British miler is training to take down Canadian Corey Bellemore’s world record
One of the biggest clashes of the summer is set to take place on August 12 in London. Not at the IAAF World Championships, though, but on the other side of the British capital at Allianz Park – the venue of the 2017 Beer Mile World Classic.
The crazy combination of athletics and alcohol produces an entertaining cocktail of a competition. It has caught the imagination of the running world in recent years and some of the world’s finest gastric gladiators will be at Allianz Park on the final weekend of the IAAF World Championships to run, drink and occasionally vomit as they compete for bragging rights in one of the most bizarre – and increasingly popular – off-shoots of track and field.
Yet all eyes will be on two men – Corey Bellemore of Canada and Dale Clutterbuck of Britain.
Last year Bellemore coasted to victory in a world record 4:34.35 with Clutterbuck runner-up in a European record of 4:47.39. But Clutterbuck went into the race unprepared at the end of a poor track season. He only found out he was doing the 2016 race a couple of days earlier and he even knocked back a few drinks before the race ‘to warm up’.
This year, however, he is training for the event with fellow international runner Ben Coldray. The pair are doing a weekly interval session where their recovery period includes downing a bottle of beer and they have been recording their progress on YouTube.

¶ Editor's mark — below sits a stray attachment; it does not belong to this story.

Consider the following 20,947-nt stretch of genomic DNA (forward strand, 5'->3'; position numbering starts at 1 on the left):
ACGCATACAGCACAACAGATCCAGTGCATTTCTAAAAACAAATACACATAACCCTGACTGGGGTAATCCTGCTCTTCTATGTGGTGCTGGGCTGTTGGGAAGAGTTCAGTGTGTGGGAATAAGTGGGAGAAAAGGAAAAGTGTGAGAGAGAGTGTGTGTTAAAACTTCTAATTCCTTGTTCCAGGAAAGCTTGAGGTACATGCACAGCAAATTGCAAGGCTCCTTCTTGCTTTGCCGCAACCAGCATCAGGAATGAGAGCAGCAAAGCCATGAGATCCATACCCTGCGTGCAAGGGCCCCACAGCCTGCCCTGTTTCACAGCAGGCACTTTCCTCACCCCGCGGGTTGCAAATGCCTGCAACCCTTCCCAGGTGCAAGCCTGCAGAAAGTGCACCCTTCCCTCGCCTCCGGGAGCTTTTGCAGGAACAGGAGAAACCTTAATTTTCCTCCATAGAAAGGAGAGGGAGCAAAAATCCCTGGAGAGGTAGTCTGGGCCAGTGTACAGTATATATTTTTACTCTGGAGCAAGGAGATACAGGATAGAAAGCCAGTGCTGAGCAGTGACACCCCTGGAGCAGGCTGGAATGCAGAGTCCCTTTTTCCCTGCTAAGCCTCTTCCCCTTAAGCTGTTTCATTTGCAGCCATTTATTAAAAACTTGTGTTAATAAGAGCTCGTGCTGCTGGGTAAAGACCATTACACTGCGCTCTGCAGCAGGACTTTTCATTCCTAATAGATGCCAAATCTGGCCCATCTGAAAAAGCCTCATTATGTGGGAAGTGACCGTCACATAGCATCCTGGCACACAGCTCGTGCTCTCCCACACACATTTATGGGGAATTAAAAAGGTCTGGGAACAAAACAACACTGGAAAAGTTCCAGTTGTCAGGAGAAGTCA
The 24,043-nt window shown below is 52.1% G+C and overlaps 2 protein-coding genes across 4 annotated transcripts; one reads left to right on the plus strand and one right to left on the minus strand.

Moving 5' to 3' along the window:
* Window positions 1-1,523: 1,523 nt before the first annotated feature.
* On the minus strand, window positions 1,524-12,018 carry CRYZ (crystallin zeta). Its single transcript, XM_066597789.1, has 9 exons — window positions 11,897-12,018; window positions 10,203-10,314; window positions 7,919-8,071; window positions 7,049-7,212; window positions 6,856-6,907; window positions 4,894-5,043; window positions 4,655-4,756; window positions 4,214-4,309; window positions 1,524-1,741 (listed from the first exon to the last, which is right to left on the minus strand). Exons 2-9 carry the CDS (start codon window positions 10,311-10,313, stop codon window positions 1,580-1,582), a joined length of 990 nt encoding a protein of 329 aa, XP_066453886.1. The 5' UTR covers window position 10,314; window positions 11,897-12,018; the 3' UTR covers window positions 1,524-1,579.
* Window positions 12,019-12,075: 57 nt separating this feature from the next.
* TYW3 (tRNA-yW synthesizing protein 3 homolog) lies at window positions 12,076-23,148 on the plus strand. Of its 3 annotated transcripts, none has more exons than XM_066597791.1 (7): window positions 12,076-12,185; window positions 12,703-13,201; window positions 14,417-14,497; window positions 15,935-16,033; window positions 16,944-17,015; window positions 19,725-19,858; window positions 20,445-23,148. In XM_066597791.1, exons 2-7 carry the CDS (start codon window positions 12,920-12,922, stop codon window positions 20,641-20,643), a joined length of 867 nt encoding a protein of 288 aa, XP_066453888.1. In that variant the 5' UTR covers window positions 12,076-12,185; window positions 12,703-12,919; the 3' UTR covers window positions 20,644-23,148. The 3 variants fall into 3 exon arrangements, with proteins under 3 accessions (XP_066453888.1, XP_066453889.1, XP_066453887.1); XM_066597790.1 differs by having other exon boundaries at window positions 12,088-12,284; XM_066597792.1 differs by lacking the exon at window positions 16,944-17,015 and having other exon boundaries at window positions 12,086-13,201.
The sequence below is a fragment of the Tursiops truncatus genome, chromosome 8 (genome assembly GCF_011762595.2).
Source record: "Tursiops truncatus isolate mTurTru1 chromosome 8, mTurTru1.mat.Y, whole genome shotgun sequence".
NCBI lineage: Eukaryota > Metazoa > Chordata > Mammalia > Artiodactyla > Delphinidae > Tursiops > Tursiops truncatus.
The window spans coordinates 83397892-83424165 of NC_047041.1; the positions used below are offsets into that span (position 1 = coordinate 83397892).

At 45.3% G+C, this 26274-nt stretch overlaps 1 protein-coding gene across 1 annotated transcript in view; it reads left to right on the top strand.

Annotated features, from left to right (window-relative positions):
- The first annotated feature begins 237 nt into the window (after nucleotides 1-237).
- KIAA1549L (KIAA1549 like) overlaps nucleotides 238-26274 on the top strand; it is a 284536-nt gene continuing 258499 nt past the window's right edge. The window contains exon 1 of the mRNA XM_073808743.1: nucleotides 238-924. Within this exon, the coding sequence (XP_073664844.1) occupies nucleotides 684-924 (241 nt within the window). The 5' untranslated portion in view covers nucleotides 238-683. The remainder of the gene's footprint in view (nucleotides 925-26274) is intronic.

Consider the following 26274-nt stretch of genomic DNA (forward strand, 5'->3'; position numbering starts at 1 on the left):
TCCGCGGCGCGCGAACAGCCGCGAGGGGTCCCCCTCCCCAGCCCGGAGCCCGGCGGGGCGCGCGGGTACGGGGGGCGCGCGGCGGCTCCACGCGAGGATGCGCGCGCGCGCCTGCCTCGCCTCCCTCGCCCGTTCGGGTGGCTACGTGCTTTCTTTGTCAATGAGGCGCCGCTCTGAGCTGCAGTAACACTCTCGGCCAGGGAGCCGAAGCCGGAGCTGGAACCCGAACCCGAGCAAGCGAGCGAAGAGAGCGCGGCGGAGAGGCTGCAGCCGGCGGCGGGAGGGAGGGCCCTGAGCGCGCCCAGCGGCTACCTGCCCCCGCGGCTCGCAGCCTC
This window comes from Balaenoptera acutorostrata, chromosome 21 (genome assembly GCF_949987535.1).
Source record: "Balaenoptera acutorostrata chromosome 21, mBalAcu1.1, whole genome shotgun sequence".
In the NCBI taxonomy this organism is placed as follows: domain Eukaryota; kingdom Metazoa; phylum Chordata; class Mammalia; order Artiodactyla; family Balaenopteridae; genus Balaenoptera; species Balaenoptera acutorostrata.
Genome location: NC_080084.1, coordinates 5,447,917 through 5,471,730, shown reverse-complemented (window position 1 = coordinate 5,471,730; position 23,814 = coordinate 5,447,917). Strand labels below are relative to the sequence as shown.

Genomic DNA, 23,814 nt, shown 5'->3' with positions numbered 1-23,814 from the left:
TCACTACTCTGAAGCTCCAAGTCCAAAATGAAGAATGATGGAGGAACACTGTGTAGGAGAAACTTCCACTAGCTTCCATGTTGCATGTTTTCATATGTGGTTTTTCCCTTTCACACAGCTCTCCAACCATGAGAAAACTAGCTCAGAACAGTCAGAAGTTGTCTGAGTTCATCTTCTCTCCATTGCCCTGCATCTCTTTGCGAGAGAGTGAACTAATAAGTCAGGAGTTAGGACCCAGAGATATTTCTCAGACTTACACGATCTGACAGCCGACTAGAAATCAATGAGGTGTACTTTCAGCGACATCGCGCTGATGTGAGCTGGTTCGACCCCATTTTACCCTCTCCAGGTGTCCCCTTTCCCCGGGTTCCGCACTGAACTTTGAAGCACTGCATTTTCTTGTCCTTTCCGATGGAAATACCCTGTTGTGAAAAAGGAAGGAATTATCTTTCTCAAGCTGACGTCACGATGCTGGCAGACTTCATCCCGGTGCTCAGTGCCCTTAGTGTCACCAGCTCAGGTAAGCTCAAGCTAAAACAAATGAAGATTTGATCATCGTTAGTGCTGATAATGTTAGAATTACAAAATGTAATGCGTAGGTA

“People might think this is nuts and I’ve gone mad, but there’s a bigger picture,” says Clutterbuck. “I’d love to qualify for the Commonwealth Games next year and if this helps me get a bit of sponsorship so I can train harder, then it will have been worth it.”
Bellemore was signed by Adidas after his beer mile triumph 12 months ago while the previous world record-holder, Lewis Kent of Canada, earned a similar deal with Brooks.
“Ultimately it’s just a few beers and a bit of fun with a friend, Ben, once a week,” Clutterbuck continues. “It won’t do me any harm and I still plan to be competitive at events like the British Champs this summer.”
While Canada and the United States has dominated the beer mile record books recently, Britain has a good tradition. Chris Parr of Gateshead Harriers, for example, was considered almost invincible in the ‘Chunder Mile’ – a more difficult variation of beer miling where proper pints are consumed.
Clutterbuck believes a beer mile in four-and-a-half minutes is roughly equivalent to a sub-four-minute mile in ‘normal athletics’ and he adds: “The sport needs to be livened up. I go to some meetings and they’re pretty boring. The gun goes, you race and that’s it, you go home. Whereas in places like Belgium they all have a few beers and everyone has a laugh. Plus, I’m the kind of person who needs to keep entertained through the season.”
Clutterbuck also reckons his mid-race drinking technique was wrong last summer as he was holding the beer too vertically. “If you hold it at an angle and twist the bottle, it goes down easier,” he explains.
When it comes to this year’s Beer Mile World Classic, he can almost taste victory.
» For more on this story see the Dip Finish column in the May 18 issue of AW magazine